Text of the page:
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Page 15

“… and blessed is the fruit of thy womb…”

Beauvoir also leaned closer and nodded. “His arms are wrapped around his stomach. Do you think he was in pain?”

Gamache stood up and absently brushed dirt from his knees.

“I’ll leave him to you, Inspector. Captain.”

The Chief Inspector retraced his steps, careful not to wander from the path he’d already created.

“Holy Mary, mother of God…”

The monks continued to repeat the Hail Mary.

How did they know when to stop, Gamache wondered. When was it enough?

He knew what his goal was. To find whoever had killed Frère Mathieu.

“… pray for us sinners…”

But what was theirs, these three black-robed figures?

“… now and at the hour of our death. Amen.”

FIVE

The Chief watched the monks for a few moments, then he turned and watched Beauvoir.

He’d put on weight, and while still lean he was no longer gaunt. Jean-Guy’s face had filled out and the shadows under his eyes had disappeared.

But more than the physical change, Beauvoir now seemed happy. Indeed, happier than Gamache had ever seen him. Not the feverish, giddy highs of the addict, but a settled calm. Gamache knew it was a long and treacherous road back, but Beauvoir was at least on it.

Gone were the mood swings, the irrational outbursts. The rage and the whining.

Gone were the pills. The OxyContin and Percocet. It was one of the terrible ironies that medications meant to relieve pain would finally cause so much.

God knew, thought Gamache as he watched his Inspector, Beauvoir had had genuine pain. Had needed those pills. But then he’d needed to stop.

And he had. With help. Gamache hoped it wasn’t too soon for his Inspector to be back on the job, but suspected what Beauvoir needed now was normalcy. To not be treated as though he was handicapped.

Still, Gamache knew Jean-Guy needed watching. For any cracks in the calm.

For now, though, Gamache turned away from the agents, knowing they had a job to do. And he turned away from the monks, knowing they also had their job.

And he had his.

Gamache looked around the garden.

It was the first chance he’d had to really take it in.

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It was square. Roughly forty feet by forty. Not meant for sports or large gatherings. The monks would not be playing soccer here.

Gamache noticed a wicker basket with gardening implements dropped on the ground. There was also a black medical bag, close to the praying monks.

He began to wander, looking at the perennials, at the herbs all marked and named.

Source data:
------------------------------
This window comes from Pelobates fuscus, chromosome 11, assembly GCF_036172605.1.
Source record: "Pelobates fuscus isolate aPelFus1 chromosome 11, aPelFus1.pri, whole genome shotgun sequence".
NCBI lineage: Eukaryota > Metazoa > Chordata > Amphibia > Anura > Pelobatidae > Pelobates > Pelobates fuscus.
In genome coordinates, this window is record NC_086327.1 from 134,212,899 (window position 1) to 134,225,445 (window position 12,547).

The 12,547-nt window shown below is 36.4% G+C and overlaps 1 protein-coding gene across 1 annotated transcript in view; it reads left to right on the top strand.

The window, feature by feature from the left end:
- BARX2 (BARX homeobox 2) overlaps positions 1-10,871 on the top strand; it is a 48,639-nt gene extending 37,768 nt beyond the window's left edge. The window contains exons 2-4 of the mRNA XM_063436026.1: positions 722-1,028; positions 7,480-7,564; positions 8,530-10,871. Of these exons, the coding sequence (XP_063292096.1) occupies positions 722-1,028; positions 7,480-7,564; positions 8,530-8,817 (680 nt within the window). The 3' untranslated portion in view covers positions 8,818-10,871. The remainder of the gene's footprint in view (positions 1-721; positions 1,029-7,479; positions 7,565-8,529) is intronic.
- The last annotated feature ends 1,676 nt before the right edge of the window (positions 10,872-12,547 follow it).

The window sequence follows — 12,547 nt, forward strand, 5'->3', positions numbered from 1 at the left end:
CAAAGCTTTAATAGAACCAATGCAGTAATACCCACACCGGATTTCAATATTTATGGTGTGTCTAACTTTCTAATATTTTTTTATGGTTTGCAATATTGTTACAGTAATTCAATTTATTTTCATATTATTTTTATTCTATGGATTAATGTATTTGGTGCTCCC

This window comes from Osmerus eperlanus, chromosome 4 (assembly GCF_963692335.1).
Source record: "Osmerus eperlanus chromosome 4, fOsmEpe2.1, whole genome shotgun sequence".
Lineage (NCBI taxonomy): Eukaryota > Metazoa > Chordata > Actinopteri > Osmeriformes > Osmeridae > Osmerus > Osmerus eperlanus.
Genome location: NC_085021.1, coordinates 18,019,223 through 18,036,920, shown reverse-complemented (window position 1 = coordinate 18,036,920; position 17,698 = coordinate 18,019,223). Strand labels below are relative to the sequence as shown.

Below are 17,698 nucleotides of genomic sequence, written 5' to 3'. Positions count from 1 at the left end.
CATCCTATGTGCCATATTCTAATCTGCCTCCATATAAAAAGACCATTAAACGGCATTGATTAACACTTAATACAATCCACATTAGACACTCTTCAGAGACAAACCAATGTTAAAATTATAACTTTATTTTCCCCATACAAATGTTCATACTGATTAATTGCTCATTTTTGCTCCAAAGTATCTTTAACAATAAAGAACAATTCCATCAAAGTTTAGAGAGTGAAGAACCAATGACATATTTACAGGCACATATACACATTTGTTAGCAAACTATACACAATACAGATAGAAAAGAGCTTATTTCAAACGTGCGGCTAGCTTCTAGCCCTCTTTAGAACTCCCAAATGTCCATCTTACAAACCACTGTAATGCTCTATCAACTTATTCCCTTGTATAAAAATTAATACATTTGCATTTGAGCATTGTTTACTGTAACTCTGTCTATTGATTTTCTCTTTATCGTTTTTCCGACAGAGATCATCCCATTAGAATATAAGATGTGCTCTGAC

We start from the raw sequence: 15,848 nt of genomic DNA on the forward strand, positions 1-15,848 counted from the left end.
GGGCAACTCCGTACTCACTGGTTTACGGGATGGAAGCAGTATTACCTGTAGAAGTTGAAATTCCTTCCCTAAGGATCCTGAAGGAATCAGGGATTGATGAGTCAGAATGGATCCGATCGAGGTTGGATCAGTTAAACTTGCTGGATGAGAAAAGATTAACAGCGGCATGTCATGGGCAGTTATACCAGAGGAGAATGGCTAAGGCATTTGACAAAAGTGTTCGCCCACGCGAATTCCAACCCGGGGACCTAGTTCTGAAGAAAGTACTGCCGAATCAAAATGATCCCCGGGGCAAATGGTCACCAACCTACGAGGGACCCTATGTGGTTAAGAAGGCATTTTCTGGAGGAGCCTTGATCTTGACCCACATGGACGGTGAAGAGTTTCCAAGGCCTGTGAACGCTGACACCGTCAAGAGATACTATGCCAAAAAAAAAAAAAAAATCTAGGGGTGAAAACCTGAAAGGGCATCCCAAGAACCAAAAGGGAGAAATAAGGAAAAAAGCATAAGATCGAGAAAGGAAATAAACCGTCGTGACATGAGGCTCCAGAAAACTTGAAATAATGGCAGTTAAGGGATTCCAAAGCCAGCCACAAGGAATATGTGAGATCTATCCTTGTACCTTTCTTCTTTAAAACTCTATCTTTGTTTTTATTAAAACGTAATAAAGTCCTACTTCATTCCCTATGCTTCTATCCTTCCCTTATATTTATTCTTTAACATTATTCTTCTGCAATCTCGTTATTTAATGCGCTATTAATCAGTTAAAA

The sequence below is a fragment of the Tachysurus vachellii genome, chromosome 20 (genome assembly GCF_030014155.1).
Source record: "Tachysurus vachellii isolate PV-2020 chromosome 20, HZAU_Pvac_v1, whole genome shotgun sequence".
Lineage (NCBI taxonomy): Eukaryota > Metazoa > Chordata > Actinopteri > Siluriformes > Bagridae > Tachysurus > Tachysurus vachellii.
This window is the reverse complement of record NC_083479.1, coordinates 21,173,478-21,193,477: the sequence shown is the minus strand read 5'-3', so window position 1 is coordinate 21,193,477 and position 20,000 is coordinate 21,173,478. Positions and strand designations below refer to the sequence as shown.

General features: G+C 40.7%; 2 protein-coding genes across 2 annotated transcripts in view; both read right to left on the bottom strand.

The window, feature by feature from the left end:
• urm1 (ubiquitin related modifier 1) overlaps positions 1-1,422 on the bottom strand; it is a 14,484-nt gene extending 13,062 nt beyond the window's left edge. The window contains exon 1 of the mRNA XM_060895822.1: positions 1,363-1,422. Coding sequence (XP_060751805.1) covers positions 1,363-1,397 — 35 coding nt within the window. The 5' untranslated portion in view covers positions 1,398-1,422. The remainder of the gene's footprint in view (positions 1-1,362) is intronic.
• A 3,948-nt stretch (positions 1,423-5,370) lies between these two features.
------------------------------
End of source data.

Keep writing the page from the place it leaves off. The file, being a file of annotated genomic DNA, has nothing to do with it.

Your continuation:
Echinacea, meadowsweet, St. John’s wort, chamomile.

Gamache was no gardener, but he suspected these weren’t just herbs or flowers, but medicinal. He looked around again.

Everything here seemed to have a purpose. To be thought out.

Including, he suspected, the body.

There was a purpose to this murder. His job was to find it.

A curved stone bench sat under the maple in the center of the garden. Most of the tree’s autumn leaves had fallen. Most had been raked up, but some were scattered on the grass. And a few, like forlorn hope, clung to the mother tree.

In summer, in full leaf, there would be a magnificent canopy, throwing dappled light over the garden. Not much of this garden would be in full sun. Not much in complete shade.

The abbot’s garden had achieved a balance between light and dark.

But now, in autumn, it seemed to be dying.

But that too was the natural cycle. It would be deviant, abnormal, if all was in perpetual flower.

The walls were, Gamache guessed, at least ten feet high. No one climbed out of the garden. And the only way in was through the abbot’s bedroom. Through the secret door.

Gamache looked back at the monastery. No one inside the monastery could come into, or even see into, the abbot’s garden.

Did they even know it was here? Gamache wondered. Was that possible?

Was this not only a private garden, but a secret one?

*   *   *

Dom Philippe repeated the rosary.

“Hail Mary, full of grace, the Lord is with thee.…”

His head was bowed but his eyes were open, just a slit. He watched the police officers in the garden. Bending over Mathieu. Taking his picture. Prodding him. How Mathieu, always so fastidious, so precise, would have hated this.

To die in the dirt.

“Holy Mary, mother of God…”

How could Mathieu be dead? Dom Philippe mouthed the rosary, trying to concentrate on the simple prayer. He said the words, and heard his brother monks beside him. Heard their familiar voices. Felt their shoulders against his.

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